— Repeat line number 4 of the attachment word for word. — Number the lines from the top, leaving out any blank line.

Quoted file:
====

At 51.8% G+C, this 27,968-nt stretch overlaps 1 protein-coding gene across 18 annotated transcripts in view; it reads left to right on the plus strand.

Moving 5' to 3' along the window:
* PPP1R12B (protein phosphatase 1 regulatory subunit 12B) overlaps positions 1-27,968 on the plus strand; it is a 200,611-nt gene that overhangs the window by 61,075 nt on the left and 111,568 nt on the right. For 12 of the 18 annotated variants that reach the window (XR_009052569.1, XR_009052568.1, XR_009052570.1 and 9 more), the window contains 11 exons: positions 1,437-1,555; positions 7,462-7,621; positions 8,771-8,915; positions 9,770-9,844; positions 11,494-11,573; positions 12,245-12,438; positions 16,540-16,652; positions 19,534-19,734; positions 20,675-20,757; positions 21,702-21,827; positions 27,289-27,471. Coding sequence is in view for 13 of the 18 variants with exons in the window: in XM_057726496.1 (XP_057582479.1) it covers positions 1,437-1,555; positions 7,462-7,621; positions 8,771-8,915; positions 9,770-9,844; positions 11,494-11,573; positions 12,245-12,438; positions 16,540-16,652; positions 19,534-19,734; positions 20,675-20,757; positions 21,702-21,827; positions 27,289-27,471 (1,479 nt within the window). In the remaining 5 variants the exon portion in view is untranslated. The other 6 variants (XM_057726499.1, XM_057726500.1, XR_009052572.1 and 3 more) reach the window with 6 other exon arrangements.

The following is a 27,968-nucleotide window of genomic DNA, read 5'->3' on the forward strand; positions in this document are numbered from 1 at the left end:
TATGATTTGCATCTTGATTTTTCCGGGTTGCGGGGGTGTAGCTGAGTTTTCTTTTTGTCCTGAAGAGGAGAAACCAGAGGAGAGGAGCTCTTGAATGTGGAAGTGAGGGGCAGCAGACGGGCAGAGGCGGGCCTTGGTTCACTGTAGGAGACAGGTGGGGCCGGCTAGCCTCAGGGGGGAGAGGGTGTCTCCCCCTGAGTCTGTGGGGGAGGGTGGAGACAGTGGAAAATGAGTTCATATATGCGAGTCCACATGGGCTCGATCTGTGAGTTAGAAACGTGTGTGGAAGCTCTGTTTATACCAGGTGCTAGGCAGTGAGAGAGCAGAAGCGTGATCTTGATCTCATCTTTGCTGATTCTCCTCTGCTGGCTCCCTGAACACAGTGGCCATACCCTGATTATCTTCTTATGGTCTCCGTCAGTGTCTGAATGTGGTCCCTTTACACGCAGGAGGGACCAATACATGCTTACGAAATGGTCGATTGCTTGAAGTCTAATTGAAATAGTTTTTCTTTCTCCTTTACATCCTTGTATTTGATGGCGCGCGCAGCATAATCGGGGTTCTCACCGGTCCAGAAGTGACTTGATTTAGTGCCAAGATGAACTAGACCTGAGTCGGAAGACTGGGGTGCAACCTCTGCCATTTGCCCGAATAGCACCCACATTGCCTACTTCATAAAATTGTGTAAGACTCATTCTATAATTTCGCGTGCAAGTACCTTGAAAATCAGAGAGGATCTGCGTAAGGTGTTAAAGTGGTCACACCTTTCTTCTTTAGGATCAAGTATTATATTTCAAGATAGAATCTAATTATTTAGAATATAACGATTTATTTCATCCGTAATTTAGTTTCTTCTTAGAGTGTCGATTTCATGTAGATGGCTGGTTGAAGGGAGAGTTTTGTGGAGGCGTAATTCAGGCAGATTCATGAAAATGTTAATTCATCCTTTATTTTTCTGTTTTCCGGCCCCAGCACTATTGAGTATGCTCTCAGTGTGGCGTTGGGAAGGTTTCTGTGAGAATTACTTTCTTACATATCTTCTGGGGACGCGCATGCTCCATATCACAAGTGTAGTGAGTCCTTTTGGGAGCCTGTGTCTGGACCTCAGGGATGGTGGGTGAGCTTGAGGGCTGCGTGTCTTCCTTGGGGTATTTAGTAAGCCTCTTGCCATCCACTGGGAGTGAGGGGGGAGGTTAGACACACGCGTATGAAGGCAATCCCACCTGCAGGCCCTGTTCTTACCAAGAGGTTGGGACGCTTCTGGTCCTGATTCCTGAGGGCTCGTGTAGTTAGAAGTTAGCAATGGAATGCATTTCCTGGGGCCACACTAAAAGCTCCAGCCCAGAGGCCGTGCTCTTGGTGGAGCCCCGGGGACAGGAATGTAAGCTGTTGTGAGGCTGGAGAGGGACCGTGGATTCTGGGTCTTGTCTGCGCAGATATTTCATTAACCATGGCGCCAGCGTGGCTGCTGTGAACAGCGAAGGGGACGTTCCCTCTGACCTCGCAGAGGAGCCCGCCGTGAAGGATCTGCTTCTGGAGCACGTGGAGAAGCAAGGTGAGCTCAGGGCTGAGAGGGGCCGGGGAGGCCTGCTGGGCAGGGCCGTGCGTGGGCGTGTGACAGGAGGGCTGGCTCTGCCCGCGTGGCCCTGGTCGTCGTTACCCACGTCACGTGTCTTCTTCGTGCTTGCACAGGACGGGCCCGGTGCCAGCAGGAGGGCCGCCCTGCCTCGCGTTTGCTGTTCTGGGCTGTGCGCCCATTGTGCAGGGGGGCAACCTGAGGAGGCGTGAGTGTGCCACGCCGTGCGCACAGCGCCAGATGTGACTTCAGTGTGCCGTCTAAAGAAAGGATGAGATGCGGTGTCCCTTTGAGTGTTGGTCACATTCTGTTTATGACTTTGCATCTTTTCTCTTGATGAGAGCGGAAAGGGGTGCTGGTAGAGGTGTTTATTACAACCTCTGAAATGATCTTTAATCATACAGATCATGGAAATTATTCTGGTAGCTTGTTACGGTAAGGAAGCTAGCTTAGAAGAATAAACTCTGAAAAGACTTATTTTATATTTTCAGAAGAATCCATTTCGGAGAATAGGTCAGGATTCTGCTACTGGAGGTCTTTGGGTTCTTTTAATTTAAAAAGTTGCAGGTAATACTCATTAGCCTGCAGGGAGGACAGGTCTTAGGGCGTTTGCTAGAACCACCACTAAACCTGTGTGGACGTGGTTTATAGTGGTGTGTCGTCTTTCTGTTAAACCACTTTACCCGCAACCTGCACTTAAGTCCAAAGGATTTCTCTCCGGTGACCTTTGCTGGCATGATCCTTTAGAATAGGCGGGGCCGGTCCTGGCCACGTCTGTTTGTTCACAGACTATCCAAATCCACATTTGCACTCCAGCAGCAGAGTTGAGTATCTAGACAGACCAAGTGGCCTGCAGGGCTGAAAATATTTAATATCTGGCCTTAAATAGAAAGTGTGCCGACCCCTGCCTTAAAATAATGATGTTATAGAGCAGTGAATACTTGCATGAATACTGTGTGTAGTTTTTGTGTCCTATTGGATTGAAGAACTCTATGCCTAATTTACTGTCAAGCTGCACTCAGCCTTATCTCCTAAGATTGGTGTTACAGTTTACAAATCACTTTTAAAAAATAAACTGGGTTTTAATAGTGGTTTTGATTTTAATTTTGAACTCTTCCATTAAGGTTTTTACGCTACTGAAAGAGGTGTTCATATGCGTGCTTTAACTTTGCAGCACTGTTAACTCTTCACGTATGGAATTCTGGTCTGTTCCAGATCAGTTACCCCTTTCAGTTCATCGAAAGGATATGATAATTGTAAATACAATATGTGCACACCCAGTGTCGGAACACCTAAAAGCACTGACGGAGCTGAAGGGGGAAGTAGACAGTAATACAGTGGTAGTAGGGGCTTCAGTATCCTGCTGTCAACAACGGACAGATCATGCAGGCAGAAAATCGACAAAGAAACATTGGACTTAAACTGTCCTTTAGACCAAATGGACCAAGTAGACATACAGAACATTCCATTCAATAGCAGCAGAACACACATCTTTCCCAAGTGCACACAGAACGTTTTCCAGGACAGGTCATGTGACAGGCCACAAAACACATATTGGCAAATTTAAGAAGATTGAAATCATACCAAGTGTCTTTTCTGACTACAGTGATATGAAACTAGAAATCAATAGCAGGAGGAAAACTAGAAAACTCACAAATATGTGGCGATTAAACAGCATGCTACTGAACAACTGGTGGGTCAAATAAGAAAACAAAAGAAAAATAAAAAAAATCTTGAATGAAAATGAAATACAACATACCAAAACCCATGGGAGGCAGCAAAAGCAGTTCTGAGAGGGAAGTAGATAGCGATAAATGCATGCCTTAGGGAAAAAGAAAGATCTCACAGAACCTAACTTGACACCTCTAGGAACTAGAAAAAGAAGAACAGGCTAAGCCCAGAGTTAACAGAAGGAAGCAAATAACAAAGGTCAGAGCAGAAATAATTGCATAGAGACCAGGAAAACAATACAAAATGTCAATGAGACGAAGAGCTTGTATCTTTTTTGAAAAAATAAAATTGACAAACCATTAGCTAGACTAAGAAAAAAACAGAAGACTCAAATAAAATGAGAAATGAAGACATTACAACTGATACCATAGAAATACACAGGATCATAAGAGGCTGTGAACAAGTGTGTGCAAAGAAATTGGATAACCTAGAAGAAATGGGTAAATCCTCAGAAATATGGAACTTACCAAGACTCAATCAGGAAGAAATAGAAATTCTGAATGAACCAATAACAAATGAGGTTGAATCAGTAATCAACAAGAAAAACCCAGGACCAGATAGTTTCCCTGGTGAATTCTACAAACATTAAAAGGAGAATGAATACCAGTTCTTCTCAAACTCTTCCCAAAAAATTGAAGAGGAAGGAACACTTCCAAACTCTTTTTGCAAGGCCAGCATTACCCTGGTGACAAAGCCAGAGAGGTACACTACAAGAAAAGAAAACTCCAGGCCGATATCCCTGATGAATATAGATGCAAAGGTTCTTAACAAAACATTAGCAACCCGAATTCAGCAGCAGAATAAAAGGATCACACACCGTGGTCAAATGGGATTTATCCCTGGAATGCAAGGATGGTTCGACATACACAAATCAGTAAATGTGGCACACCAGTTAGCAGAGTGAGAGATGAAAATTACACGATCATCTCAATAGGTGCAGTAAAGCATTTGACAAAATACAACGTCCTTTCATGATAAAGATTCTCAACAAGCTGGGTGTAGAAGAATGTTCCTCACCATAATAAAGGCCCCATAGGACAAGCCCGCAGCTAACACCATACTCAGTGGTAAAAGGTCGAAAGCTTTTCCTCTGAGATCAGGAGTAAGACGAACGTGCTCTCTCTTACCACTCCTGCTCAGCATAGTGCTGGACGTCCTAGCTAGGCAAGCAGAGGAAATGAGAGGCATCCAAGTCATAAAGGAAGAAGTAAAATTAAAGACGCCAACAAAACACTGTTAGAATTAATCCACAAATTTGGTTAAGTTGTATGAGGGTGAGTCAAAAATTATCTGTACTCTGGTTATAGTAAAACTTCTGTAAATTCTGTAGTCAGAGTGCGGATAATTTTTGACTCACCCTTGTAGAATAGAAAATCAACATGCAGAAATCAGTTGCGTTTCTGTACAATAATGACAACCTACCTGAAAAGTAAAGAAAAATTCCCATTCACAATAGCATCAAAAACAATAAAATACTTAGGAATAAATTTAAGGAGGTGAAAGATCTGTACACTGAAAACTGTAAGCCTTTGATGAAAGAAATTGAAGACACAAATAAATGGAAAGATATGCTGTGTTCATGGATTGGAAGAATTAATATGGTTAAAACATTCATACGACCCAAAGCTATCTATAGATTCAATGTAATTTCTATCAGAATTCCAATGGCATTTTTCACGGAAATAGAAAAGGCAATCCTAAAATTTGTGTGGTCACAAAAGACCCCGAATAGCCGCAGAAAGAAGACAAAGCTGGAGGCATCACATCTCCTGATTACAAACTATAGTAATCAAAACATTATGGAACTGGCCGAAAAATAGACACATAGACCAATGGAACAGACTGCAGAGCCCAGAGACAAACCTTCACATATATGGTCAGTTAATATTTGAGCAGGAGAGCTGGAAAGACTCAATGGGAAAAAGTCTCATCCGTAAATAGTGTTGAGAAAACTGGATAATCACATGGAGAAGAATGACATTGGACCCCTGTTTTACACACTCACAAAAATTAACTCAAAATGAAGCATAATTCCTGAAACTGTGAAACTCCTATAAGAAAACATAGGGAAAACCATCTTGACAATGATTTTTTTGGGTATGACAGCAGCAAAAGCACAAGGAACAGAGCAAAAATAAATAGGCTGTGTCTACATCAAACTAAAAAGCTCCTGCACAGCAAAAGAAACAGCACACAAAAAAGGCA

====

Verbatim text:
The following is a 27,968-nucleotide window of genomic DNA, read 5'->3' on the forward strand; positions in this document are numbered from 1 at the left end: